First, a nit about terminology: there seems to be an evolving tendency to
blur "torrefaction" and "pyrolysis". My original understanding of
"torrefaction" was as a very mild form of pyrolysis, specific to biomass,
which drove off all moisture but only just began thermal decomposition that
leads to evolution of H2, CH4, CH3OH, and traces of light aromatics. The
product was "darkened" but was not charcoal. (Think roasted coffee beans).
But i've seen the term applied to production of 'biochar" or, as in Rod's
article, "bio-coal". Both of those would be products of harsher forms of
pyrolysis. Couldn't we use the terms "low temperature pyrolysis" for
bio-char and "high temperature pyrolysis" for bio-coal, and reserve
"torrefaction" for the mild roasting process?

As I said, that's a nit. A more substantive issue is that the limitations
on bio-char as a vehicle for CDR lie with the availability of input biomass
and the cost of distribution and application; thermal energy for production
is not a significant issue, as the volatiles given off in production of
bio-char are more than enough to drive the process. Or at least it is if
one starts with bone-dry biomass. Admittedly, having thermal energy to
waste and the high heat transfer capacity of molten salts to drive the
process would avoid the need for an extended air-drying step. That would
help with the economics, but it wouldn't do anything to address the input
problem.

If small modular molten salt reactors were to become as common and as cheap
as Rod's article envisions, I would think that there are better ways to use
them. First priority would be replacement of all existing fossil-fueled
power generation. Second would be expansion of electricity supply to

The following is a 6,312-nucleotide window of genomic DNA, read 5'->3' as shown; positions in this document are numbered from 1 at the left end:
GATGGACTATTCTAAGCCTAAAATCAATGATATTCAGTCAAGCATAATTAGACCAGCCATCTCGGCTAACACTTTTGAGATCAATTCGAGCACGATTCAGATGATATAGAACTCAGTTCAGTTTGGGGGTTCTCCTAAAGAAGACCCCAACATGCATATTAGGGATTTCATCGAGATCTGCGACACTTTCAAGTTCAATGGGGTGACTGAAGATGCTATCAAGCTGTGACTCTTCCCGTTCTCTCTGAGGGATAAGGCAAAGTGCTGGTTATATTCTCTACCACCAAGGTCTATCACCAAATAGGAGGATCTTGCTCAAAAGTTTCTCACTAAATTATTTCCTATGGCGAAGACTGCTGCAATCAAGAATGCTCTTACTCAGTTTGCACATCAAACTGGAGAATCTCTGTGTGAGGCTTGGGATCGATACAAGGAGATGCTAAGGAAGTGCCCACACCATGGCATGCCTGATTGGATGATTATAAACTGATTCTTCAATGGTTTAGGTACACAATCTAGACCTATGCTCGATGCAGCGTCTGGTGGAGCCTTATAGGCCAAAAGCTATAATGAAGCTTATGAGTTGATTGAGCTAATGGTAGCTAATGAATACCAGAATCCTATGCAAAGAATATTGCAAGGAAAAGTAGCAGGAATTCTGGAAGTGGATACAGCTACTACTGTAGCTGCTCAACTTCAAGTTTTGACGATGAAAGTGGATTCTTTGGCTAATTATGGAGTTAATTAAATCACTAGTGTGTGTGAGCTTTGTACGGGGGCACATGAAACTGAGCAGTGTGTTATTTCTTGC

support electrification of transportation as much as feasible. Third would
be production of synthetic fuels for transportation and heating
applications that can't readily be electrified. That would get us close to
zero fossil carbon emissions.

To go beyond that for CDR, use high temperature thermal energy from MSRs to
calcine limestone, capturing and sequestering the CO2 output stream. The
resulting CaO will support DAC of CO2 equal to what was given off in
calcining the limestone. That's the "brute force approach" to CDR that I
wrote about in part 2 of "The Carbonate Solution".

None of this means that production of bio-char and use of it to enhance
soil fertility isn't desirable. I think it is. I just don't see it as
having much to do with development of small modular MSRs.

*Addendum*: it's worth noting that neither calcining of limestone nor quick
pyrolysis of green biomass via molten salt need to wait for the advent of
small modular MSRs. Ordinary CSP is capable of producing molten salt of the
requisite temperature. But the land footprint for the solar mirrors would
be hundreds of times larger than that of a small MSR.

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